This is central for us as humans, largely what makes us human. All of this in and through Jesus.
…the prudent give thought to their steps.
It is easy to think this or that, even for a long time, and take it for granted. It is hard to dig into whether or not such thinking is close to reality, or even logical, for that matter. And I’m not pointing fingers. I can fall, and have fallen into this fallacy myself.
Rather, we need to learn to think things through, prayerfully. Of course we need to do our part, but this process is best done with others. Proverbs tells us elsewhere that there is safety in a multitude of counselors. What one person doesn’t see, there might be two or three others who do, or at least someone else. Insight from our various perspectives is helpful. And we all need to dig and ask questions.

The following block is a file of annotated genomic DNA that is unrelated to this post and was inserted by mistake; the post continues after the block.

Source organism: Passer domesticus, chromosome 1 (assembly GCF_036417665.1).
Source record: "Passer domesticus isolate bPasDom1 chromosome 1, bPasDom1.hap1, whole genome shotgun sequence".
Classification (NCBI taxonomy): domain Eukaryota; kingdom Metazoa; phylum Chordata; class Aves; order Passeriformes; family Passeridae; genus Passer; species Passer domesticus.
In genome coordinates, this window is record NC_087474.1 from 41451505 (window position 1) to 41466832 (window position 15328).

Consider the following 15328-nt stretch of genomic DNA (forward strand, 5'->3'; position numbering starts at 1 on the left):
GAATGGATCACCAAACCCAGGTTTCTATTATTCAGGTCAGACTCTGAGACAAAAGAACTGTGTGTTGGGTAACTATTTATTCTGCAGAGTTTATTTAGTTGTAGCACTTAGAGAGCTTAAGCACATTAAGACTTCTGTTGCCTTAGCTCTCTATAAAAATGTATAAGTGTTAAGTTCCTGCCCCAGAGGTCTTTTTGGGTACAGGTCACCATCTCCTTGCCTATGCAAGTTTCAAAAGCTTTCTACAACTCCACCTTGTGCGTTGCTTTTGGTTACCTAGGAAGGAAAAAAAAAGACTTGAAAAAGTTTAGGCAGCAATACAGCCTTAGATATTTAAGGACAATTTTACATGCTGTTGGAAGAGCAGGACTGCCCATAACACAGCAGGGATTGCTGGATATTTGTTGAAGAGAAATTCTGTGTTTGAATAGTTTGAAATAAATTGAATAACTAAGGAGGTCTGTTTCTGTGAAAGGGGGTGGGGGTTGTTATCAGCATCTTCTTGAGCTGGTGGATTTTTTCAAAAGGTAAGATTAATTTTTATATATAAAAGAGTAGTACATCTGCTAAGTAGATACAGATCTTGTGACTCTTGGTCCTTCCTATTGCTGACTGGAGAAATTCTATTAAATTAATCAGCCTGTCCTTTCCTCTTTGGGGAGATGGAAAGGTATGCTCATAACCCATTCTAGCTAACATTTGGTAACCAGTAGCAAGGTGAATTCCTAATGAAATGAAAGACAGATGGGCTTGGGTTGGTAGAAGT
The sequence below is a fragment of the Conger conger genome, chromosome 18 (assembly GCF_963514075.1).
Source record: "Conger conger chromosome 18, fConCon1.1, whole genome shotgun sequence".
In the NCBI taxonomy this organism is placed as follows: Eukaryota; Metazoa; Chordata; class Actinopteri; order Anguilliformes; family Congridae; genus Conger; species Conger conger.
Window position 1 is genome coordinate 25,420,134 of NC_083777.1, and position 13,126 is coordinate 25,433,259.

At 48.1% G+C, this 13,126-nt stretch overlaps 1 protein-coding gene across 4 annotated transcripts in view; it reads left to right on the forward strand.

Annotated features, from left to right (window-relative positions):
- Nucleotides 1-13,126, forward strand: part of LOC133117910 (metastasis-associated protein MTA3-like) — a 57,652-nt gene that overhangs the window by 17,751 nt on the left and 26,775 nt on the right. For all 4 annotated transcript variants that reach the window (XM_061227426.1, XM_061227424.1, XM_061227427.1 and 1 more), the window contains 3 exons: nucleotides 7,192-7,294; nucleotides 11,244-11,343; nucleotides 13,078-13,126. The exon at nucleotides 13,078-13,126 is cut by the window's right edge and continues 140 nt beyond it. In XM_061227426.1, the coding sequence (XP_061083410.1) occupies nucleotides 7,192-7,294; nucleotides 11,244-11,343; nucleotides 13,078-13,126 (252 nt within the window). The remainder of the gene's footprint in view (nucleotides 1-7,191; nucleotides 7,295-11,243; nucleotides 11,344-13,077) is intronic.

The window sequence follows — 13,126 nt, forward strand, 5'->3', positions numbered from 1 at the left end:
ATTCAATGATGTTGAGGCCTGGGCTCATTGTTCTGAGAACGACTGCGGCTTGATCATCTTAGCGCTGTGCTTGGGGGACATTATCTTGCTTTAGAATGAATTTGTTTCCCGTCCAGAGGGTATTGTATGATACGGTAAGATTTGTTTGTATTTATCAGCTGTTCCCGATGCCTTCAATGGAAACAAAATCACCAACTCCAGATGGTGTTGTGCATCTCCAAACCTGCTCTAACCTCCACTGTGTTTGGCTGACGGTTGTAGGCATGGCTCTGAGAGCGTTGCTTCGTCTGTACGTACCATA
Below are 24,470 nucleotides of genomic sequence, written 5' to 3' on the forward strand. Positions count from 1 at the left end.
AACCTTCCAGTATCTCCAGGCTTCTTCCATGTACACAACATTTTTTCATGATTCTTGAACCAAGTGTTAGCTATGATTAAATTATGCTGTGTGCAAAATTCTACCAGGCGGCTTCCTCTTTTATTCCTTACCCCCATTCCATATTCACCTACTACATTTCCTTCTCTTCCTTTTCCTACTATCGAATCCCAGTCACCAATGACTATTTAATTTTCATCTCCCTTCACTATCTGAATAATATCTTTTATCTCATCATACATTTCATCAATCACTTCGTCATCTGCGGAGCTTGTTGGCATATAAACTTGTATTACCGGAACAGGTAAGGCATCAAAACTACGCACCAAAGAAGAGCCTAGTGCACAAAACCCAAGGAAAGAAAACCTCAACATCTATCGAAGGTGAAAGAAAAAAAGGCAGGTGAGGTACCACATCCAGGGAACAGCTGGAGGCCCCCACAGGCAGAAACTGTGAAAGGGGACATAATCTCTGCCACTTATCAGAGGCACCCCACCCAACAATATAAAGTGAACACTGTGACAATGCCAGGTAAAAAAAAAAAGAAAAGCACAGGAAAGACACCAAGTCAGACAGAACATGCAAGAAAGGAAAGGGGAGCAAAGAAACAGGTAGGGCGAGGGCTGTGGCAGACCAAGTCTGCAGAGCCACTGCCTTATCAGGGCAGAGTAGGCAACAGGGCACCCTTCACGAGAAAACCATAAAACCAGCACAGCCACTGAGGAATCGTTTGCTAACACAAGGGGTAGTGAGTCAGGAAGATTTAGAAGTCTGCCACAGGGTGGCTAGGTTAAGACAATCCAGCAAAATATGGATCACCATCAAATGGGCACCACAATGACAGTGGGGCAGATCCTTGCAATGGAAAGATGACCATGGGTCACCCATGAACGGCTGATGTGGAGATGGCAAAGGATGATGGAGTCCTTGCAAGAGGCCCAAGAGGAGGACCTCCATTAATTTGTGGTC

Thinking matters through, as well as praying through until an answer comes. We need both. As we seek to do well in God’s eyes in and through Jesus.
If any of you lacks wisdom, you should ask God, who gives generously to all without finding fault, and it will be given to you.
Now two prostitutes came to the king and stood before him. One of them said, “Pardon me, my lord. This woman and I live in the same house, and I had a baby while she was there with me. The third day after my child was born, this woman also had a baby. We were alone; there was no one in the house but the two of us.
“During the night this woman’s son died because she lay on him. So she got up in the middle of the night and took my son from my side while I your servant was asleep. She put him by her breast and put her dead son by my breast. The next morning, I got up to nurse my son—and he was dead! But when I looked at him closely in the morning light, I saw that it wasn’t the son I had borne.”